News | Heart Failure | March 12, 2019

William T. Abraham, M.D., Joins V-Wave as Chief Medical Officer

Responsibilities will include supporting recently-launched 500-patient RELIEVE-HF pivotal study

William T. Abraham, M.D., Joins V-Wave as Chief Medical Officer

William T. Abraham, M.D., in an interview with DAIC Editor Dave Fornell at TCT 2016.

March 12, 2019 — V-Wave Ltd. announced that renowned heart failure cardiologist William T. Abraham, M.D., is joining V-Wave as chief medical officer. Abraham makes this move to V-Wave after more than 16 years as director of the Division of Cardiovascular Medicine at the Ohio State University.

V-Wave is an early stage medtech company developing an implantable interatrial shunt device for treating advanced heart failure (HF) and pulmonary arterial hypertension (PAH).

Abraham has vast clinical trial experience with drugs and devices for heart failure. He has participated as a site principal investigator (PI) in more than 100 multicenter clinical drug and device trials, serving as national or international PI and/or on the executive or steering committees of more than 50 multicenter trials. He was the lead author on the landmark MIRACLE clinical trial for cardiac resynchronization therapy published in 2002, a lead PI for the CHAMPION implantable hemodynamic monitoring trial published in 2011, and one of the lead PIs for the recently published COAPT trial studying percutaneous mitral valve repair. He has participated in all regulatory phases of new device development from pre-clinical assessment through U.S. Food and Drug Administration (FDA) pre-market approval (PMA) submission and approval. He has authored more than 1,000 original research manuscripts and other papers, and has been published in high impact journals, including The New England Journal of Medicine, The Lancet and the Journal of the American Medical Association.

Watch the VIDEO: MitraClip to Treat Heart Failure - Results of the COAPT Trial, an interview with Abraham at TCT 2018

V-Wave CEO Neal Eigler, M.D., said that among Abraham’s duties will be supporting the recently launched 500-patient RELIEVE-HF pivotal study.

"I loved my leadership roles at Ohio State," noted Abraham. "Given the enormous potential impact of the V-Wave product, I am delighted that the next stage of my career will be focused on bringing the interatrial shunt to millions of patients worldwide. Advanced HF is a major public health problem in the U.S. and around the world, with more than 6 million Americans suffering from the condition. For decades, we have been managing severe heart failure, both preserved and reduced ejection fraction, using diuretics to modify total blood volume in order to control cardiac pressures. Interatrial shunting could supplement current therapies by providing a novel therapeutic approach that specifically regulates cardiac pressures and volumes. The V-Wave approach is physiologically validated and self-regulating, meaning that as left atrial pressure rises, the amount of shunting increases and this shift of volume from left to right atrium then lowers left atrial pressure, with the intent of improving patient symptoms and clinical outcomes."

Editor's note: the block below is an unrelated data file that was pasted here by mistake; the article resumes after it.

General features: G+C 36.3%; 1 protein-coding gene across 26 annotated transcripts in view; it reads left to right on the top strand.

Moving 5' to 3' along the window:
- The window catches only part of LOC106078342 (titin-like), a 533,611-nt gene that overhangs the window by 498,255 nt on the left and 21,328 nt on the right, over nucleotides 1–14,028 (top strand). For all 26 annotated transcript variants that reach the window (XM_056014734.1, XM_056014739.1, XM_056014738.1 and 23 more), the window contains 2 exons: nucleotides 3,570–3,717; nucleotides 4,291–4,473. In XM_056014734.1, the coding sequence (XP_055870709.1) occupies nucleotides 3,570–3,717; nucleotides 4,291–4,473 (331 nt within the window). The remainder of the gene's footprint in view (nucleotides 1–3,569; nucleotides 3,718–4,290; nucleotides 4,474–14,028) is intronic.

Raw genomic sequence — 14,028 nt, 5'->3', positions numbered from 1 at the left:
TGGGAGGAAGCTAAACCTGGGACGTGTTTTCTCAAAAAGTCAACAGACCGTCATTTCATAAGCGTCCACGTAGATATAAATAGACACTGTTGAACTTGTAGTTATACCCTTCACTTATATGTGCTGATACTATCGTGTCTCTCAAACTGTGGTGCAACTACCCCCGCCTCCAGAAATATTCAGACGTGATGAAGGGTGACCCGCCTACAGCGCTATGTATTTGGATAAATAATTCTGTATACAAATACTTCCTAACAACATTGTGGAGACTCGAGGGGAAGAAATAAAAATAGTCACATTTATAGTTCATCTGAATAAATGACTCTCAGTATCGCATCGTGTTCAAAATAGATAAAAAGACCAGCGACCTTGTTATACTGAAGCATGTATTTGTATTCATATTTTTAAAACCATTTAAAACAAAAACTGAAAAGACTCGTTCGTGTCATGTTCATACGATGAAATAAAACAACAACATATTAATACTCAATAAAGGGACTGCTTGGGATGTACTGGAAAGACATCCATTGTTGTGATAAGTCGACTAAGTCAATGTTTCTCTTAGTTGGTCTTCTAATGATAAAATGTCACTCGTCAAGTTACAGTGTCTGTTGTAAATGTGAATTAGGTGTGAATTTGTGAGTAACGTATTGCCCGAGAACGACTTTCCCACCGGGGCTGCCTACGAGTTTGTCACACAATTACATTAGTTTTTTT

Abraham earned his medical degree from Harvard Medical School and completed his residency in internal medicine and fellowships in cardiology and heart failure/cardiac transplantation at the University of Colorado Health Sciences Center. Previously at The Ohio State University, Abraham also served as deputy director of Ohio State's Dorothy M. Davis Heart and Lung Research Institute, associate dean for clinical research, and medical director of the Clinical Trials Management Office at the Medical Center. While stepping down from his division director and other leadership positions, Abraham will maintain his academic title as professor of internal medicine, physiology and cell biology, so he may continue to participate in patient care and scholarly activities at the university.

Watch the VIDEO: Technologies to Reduce Heart Failure Readmissions, an interview with Abraham at TCT 2016.

For more information:

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